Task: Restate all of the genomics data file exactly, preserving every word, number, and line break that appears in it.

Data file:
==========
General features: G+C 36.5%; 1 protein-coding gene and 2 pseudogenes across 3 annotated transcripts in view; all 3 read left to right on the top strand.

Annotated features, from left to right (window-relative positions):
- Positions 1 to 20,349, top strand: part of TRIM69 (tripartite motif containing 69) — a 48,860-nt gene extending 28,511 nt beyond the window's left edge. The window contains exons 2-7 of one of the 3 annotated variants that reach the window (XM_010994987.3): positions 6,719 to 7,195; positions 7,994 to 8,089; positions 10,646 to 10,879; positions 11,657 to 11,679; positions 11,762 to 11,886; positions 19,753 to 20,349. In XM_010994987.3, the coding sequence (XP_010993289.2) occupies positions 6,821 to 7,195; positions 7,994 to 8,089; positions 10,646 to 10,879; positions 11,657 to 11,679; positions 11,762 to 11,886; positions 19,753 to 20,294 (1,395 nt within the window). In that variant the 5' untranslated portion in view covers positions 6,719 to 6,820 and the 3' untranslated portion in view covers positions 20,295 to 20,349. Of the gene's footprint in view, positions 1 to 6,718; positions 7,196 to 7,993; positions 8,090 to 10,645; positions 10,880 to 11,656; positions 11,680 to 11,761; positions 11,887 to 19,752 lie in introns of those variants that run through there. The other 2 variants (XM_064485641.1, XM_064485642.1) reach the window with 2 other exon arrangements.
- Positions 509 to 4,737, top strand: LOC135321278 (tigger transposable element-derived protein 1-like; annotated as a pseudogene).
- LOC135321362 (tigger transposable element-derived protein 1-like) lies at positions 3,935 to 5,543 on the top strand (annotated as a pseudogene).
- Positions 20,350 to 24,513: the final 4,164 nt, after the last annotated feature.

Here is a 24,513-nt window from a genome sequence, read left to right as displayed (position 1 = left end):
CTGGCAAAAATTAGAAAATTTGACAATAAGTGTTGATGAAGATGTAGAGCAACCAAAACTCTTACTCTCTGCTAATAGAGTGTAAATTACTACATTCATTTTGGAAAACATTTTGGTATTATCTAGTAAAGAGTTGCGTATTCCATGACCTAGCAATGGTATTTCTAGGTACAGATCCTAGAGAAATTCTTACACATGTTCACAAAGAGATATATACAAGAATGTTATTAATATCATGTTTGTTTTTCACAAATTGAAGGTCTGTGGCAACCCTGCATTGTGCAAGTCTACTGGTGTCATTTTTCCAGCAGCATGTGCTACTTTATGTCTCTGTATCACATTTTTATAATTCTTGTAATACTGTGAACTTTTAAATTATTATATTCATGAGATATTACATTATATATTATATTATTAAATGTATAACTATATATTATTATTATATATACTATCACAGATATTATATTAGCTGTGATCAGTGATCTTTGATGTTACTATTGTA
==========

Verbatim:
General features: G+C 36.5%; 1 protein-coding gene and 2 pseudogenes across 3 annotated transcripts in view; all 3 read left to right on the top strand.

Annotated features, from left to right (window-relative positions):
- Positions 1 to 20,349, top strand: part of TRIM69 (tripartite motif containing 69) — a 48,860-nt gene extending 28,511 nt beyond the window's left edge. The window contains exons 2-7 of one of the 3 annotated variants that reach the window (XM_010994987.3): positions 6,719 to 7,195; positions 7,994 to 8,089; positions 10,646 to 10,879; positions 11,657 to 11,679; positions 11,762 to 11,886; positions 19,753 to 20,349. In XM_010994987.3, the coding sequence (XP_010993289.2) occupies positions 6,821 to 7,195; positions 7,994 to 8,089; positions 10,646 to 10,879; positions 11,657 to 11,679; positions 11,762 to 11,886; positions 19,753 to 20,294 (1,395 nt within the window). In that variant the 5' untranslated portion in view covers positions 6,719 to 6,820 and the 3' untranslated portion in view covers positions 20,295 to 20,349. Of the gene's footprint in view, positions 1 to 6,718; positions 7,196 to 7,993; positions 8,090 to 10,645; positions 10,880 to 11,656; positions 11,680 to 11,761; positions 11,887 to 19,752 lie in introns of those variants that run through there. The other 2 variants (XM_064485641.1, XM_064485642.1) reach the window with 2 other exon arrangements.
- Positions 509 to 4,737, top strand: LOC135321278 (tigger transposable element-derived protein 1-like; annotated as a pseudogene).
- LOC135321362 (tigger transposable element-derived protein 1-like) lies at positions 3,935 to 5,543 on the top strand (annotated as a pseudogene).
- Positions 20,350 to 24,513: the final 4,164 nt, after the last annotated feature.

Here is a 24,513-nt window from a genome sequence, read left to right as displayed (position 1 = left end):
CTGGCAAAAATTAGAAAATTTGACAATAAGTGTTGATGAAGATGTAGAGCAACCAAAACTCTTACTCTCTGCTAATAGAGTGTAAATTACTACATTCATTTTGGAAAACATTTTGGTATTATCTAGTAAAGAGTTGCGTATTCCATGACCTAGCAATGGTATTTCTAGGTACAGATCCTAGAGAAATTCTTACACATGTTCACAAAGAGATATATACAAGAATGTTATTAATATCATGTTTGTTTTTCACAAATTGAAGGTCTGTGGCAACCCTGCATTGTGCAAGTCTACTGGTGTCATTTTTCCAGCAGCATGTGCTACTTTATGTCTCTGTATCACATTTTTATAATTCTTGTAATACTGTGAACTTTTAAATTATTATATTCATGAGATATTACATTATATATTATATTATTAAATGTATAACTATATATTATTATTATATATACTATCACAGATATTATATTAGCTGTGATCAGTGATCTTTGATGTTACTATTGTA